It was working until I started chopping/changing to be build/uploaded on the rPi.

I guess I don’t understand the problem.
Why do you have to compile it with a Raspberry Pi? Does the Arduino get reprogrammed by the RaspPi while it’s in operation?

You say it receives commands from RaspbPi over serial, but that doesn’t matter at all to the Arduino. Serial commands are serial commands. Why can’t you use the Arduino code that you compile and upload via an Arduino IDE?

Could you show us the original code before you got hacking and chopping at it?

Code before ‘fixes’ linked below. I think this code worked due to Arduino IDE’s automatic prototype generation as I needed very few of them and few header files.

https://dl.dropboxusercontent.com/u/3730812/fishtank-v2-pre-pi-changes.zip

My decision to program the Arduino from the rPi is due to the two being plugged together in the completed project.
It made sense to allow the Arduino to be programmed remotely, in-situ.

However now I’d probably settle with just unplugging and programming with my laptop if necessary.
I feel I must be so close to having this working The fact that it builds and uploads must mean I’m almost there, I just need to get the bastard to run again!

and add 'extern' statements in

An extern still has to have a real declaration for example

extern int myExtern; in one file still needs an

int myExtern=123; in another file.

The c/c++ compilers work on one file at a time the result is a .o file. The .o are then linked. So adding an extern will get it passed the compiler but the code without the real declaration will be rubbish. You should have solved your problems by including the write .h files.

The linker should have warned you of this but warning are turned off so ....

Mark

Mark

holmes4:

and add 'extern' statements in

An extern still has to have a real declaration for example

extern int myExtern; in one file still needs an

int myExtern=123; in another file.

The c/c++ compilers work on one file at a time the result is a .o file. The .o are then linked. So adding an extern will get it passed the compiler but the code without the real declaration will be rubbish. You should have solved your problems by including the write .h files.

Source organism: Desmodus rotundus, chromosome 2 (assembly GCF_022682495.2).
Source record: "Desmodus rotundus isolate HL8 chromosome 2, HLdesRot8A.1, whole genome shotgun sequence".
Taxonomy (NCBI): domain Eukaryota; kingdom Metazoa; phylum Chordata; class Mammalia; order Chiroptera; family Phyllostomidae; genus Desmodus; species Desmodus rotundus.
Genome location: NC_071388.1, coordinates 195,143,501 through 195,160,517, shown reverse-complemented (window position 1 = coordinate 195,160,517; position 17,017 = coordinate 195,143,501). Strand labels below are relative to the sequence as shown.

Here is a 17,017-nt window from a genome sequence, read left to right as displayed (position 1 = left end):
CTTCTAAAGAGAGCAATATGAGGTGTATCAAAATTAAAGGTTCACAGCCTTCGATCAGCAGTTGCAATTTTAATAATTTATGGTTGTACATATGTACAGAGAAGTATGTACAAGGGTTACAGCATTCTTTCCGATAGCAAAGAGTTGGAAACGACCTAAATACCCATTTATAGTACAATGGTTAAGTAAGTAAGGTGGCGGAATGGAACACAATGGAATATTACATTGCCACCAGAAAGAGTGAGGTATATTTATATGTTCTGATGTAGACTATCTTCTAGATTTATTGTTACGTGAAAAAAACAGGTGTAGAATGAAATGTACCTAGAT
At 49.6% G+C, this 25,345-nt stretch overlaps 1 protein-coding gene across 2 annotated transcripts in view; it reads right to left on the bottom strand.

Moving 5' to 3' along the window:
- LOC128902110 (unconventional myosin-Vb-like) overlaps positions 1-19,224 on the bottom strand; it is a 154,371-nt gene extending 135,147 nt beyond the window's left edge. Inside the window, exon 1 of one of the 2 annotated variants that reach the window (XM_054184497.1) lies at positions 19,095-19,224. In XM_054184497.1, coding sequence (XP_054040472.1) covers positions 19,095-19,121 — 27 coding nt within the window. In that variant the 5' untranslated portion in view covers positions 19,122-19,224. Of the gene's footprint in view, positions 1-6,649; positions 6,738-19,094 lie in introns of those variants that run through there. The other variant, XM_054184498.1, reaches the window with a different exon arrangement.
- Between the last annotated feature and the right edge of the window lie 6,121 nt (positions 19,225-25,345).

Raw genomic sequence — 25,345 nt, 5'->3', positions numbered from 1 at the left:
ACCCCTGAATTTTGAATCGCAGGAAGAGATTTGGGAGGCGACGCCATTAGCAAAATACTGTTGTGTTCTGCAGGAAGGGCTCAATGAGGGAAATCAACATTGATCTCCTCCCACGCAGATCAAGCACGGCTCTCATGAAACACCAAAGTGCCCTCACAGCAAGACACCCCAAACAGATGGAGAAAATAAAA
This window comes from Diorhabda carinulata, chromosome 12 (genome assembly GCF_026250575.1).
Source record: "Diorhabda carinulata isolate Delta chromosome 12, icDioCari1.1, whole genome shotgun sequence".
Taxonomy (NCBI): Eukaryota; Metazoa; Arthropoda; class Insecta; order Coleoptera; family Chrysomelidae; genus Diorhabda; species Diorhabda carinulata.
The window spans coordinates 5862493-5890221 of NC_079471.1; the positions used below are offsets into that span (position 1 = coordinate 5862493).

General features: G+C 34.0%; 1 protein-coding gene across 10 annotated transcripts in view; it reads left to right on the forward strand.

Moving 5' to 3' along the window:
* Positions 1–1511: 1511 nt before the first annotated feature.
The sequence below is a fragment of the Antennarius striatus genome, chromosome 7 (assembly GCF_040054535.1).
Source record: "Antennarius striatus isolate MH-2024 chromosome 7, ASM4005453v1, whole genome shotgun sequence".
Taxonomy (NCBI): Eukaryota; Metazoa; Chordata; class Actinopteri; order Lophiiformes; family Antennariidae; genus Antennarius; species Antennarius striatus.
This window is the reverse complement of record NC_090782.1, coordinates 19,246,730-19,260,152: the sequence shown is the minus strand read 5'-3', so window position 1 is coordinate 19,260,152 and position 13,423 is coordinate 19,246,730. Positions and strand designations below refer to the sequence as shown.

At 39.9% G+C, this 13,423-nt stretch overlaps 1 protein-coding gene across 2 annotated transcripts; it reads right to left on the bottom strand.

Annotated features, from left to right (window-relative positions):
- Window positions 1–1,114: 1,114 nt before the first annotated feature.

The linker should have warned you of this but warning are turned off so ....

Mark

Mark

Thank you, but every single Extern declaration in Globals.h has a corresponding variable declaration in Globals.ino. Or have you spotted something I have missed? What did you mean by 'warning are turned off'? Is this a config setting for the compiler? I've not seen an Ino switch to enable warnings. Can you please recommend a course of action?

but every single Extern declaration in Globals.h has a corresponding variable declaration in Globals.ino.

Where /how did you find the defaults/initialization values for these?

What did you mean by 'warning are turned off'? Is this a config setting for the compiler?

Yes its a switch on the command line - try alook at nick gamons site.

Mark

Where /how did you find the defaults/initialization values for these?

Sorry I don’t understand. The default values are set at the declaration, in Globals.ino.
Globals.h is included in every other file. Shouldn’t that make the variables available to every other .ino file?
I can’t understand why Arduino IDE on Win7 complains that it can’t find my pin assignment variables.

Yes its a switch on the command line - try alook at nick gamons site.